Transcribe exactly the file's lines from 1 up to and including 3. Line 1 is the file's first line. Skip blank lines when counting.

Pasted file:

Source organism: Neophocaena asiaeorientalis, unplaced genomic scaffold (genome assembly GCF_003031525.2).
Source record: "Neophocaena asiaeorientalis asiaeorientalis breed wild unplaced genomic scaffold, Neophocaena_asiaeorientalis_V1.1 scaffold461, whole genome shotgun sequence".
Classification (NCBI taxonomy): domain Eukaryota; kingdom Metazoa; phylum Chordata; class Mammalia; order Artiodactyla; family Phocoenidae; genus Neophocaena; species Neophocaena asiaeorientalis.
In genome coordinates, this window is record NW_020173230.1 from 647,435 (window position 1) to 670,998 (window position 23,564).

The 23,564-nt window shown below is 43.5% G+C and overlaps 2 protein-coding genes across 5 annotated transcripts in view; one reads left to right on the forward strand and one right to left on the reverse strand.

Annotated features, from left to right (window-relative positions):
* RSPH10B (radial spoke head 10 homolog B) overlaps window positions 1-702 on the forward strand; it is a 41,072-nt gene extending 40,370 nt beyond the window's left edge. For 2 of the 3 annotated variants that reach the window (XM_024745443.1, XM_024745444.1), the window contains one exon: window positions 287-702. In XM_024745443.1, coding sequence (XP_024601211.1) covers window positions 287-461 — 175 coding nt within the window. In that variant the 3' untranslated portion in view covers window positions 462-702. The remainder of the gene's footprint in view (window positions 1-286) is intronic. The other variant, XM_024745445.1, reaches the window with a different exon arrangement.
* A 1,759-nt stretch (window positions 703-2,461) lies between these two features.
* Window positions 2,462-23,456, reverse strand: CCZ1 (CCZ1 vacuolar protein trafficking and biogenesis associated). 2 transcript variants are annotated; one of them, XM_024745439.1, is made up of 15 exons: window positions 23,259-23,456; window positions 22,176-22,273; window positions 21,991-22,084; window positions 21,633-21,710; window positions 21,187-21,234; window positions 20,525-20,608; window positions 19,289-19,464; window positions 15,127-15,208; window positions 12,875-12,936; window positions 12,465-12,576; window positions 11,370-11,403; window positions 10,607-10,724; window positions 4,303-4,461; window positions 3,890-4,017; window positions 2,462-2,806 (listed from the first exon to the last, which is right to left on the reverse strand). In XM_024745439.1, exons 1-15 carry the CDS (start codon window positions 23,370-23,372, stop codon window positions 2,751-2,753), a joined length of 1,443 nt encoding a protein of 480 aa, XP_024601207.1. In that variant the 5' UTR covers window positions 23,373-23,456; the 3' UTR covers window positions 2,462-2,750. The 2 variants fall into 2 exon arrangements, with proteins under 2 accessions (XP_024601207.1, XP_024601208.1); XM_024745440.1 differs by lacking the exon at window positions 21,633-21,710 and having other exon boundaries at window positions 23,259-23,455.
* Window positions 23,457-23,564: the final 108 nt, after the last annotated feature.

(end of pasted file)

Source organism: Neophocaena asiaeorientalis, unplaced genomic scaffold (genome assembly GCF_003031525.2).
Source record: "Neophocaena asiaeorientalis asiaeorientalis breed wild unplaced genomic scaffold, Neophocaena_asiaeorientalis_V1.1 scaffold461, whole genome shotgun sequence".
Classification (NCBI taxonomy): domain Eukaryota; kingdom Metazoa; phylum Chordata; class Mammalia; order Artiodactyla; family Phocoenidae; genus Neophocaena; species Neophocaena asiaeorientalis.